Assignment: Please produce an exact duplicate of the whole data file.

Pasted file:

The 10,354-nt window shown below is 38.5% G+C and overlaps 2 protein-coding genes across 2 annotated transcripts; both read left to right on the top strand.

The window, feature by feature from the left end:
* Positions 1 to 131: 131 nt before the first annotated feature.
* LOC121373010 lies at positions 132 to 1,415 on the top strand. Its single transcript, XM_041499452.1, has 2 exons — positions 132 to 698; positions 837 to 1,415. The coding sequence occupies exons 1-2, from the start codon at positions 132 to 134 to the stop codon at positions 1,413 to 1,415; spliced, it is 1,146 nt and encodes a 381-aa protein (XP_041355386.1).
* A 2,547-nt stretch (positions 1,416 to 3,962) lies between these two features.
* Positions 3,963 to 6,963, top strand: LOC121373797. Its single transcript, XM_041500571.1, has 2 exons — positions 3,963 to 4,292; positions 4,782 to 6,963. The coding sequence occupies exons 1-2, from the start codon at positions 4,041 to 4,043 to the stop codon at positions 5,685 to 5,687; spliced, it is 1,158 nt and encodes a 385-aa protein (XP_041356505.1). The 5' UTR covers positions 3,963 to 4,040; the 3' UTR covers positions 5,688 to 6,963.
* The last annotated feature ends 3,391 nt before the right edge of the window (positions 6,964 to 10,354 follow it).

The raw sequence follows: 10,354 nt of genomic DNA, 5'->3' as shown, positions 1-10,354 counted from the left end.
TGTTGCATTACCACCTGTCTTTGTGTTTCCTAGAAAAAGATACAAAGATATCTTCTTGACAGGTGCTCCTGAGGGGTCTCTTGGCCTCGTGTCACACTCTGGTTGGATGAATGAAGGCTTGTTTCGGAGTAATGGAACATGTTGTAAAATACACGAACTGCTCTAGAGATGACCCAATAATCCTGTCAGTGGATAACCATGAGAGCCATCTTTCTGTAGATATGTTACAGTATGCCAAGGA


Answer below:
The 10,354-nt window shown below is 38.5% G+C and overlaps 2 protein-coding genes across 2 annotated transcripts; both read left to right on the top strand.

The window, feature by feature from the left end:
* Positions 1 to 131: 131 nt before the first annotated feature.
* LOC121373010 lies at positions 132 to 1,415 on the top strand. Its single transcript, XM_041499452.1, has 2 exons — positions 132 to 698; positions 837 to 1,415. The coding sequence occupies exons 1-2, from the start codon at positions 132 to 134 to the stop codon at positions 1,413 to 1,415; spliced, it is 1,146 nt and encodes a 381-aa protein (XP_041355386.1).
* A 2,547-nt stretch (positions 1,416 to 3,962) lies between these two features.
* Positions 3,963 to 6,963, top strand: LOC121373797. Its single transcript, XM_041500571.1, has 2 exons — positions 3,963 to 4,292; positions 4,782 to 6,963. The coding sequence occupies exons 1-2, from the start codon at positions 4,041 to 4,043 to the stop codon at positions 5,685 to 5,687; spliced, it is 1,158 nt and encodes a 385-aa protein (XP_041356505.1). The 5' UTR covers positions 3,963 to 4,040; the 3' UTR covers positions 5,688 to 6,963.
* The last annotated feature ends 3,391 nt before the right edge of the window (positions 6,964 to 10,354 follow it).

The raw sequence follows: 10,354 nt of genomic DNA, 5'->3' as shown, positions 1-10,354 counted from the left end.
TGTTGCATTACCACCTGTCTTTGTGTTTCCTAGAAAAAGATACAAAGATATCTTCTTGACAGGTGCTCCTGAGGGGTCTCTTGGCCTCGTGTCACACTCTGGTTGGATGAATGAAGGCTTGTTTCGGAGTAATGGAACATGTTGTAAAATACACGAACTGCTCTAGAGATGACCCAATAATCCTGTCAGTGGATAACCATGAGAGCCATCTTTCTGTAGATATGTTACAGTATGCCAAGGA